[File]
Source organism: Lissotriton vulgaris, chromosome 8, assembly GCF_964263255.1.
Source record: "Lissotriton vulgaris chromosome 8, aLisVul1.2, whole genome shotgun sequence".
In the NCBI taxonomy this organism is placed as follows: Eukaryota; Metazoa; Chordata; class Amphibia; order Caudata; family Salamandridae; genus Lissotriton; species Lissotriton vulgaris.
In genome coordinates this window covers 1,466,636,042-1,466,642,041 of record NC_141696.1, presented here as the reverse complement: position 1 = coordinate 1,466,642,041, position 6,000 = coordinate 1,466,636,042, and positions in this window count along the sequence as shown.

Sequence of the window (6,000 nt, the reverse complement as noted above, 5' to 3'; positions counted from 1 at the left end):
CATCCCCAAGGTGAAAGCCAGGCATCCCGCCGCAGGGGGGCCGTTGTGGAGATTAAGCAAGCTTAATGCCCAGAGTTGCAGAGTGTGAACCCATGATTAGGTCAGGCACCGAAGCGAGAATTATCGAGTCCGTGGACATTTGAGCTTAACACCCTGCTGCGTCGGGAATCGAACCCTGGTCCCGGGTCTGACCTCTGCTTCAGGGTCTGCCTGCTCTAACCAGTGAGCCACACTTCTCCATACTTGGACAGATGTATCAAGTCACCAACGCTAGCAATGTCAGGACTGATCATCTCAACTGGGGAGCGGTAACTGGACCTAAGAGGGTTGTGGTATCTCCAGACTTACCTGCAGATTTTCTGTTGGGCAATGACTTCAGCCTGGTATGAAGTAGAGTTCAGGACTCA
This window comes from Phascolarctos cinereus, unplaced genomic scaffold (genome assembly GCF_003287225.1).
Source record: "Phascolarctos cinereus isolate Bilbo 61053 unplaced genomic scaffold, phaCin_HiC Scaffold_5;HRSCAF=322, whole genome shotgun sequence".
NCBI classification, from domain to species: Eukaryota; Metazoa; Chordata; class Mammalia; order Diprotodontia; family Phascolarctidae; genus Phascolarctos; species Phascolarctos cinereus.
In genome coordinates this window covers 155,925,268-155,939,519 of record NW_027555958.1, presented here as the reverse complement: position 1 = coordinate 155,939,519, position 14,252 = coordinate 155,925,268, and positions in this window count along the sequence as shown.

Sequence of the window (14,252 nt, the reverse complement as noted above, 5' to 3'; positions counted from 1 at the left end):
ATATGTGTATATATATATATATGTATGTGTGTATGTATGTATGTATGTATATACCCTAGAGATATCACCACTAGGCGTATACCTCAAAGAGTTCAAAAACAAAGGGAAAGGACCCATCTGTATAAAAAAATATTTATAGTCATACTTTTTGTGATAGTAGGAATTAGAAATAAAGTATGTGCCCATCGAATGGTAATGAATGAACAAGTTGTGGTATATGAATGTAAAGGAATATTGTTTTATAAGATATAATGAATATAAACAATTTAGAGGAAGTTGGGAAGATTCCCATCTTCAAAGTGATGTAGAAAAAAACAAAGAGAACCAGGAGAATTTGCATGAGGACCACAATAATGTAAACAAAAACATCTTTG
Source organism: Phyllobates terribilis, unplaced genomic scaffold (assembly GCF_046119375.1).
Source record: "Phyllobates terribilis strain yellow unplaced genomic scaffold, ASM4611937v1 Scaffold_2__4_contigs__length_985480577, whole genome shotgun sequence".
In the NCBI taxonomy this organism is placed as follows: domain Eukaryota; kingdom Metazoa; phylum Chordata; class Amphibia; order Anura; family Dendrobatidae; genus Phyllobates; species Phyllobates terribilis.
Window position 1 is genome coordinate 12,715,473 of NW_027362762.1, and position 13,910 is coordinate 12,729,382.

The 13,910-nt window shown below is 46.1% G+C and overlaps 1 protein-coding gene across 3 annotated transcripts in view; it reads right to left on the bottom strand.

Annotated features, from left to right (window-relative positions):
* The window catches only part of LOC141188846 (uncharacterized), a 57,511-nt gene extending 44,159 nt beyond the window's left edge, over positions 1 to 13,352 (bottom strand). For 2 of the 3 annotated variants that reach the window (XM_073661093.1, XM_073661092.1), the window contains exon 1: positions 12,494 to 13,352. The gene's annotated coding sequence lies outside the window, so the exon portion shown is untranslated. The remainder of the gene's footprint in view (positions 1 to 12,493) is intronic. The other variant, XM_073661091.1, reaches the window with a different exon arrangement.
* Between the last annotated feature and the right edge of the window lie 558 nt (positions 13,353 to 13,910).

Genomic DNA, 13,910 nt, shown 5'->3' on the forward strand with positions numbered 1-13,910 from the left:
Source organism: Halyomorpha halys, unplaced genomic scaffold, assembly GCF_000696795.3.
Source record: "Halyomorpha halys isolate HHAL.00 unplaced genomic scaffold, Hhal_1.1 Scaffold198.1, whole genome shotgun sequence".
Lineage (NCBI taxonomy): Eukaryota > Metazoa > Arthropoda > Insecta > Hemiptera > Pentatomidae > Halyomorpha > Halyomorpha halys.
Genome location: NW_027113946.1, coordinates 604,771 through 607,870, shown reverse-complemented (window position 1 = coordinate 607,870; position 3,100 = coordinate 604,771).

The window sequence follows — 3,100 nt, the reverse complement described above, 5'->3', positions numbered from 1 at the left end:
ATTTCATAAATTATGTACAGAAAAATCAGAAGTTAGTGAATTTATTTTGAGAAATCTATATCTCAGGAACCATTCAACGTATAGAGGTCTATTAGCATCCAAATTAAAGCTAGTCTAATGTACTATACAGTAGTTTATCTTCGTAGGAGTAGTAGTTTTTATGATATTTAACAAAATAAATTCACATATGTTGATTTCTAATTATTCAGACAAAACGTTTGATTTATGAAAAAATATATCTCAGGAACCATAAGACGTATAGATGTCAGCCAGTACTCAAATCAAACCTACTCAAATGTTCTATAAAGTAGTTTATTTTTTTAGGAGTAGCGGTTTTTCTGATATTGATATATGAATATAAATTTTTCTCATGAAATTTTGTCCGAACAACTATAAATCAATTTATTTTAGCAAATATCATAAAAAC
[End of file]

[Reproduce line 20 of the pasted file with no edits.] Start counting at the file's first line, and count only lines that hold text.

* Between the last annotated feature and the right edge of the window lie 558 nt (positions 13,353 to 13,910).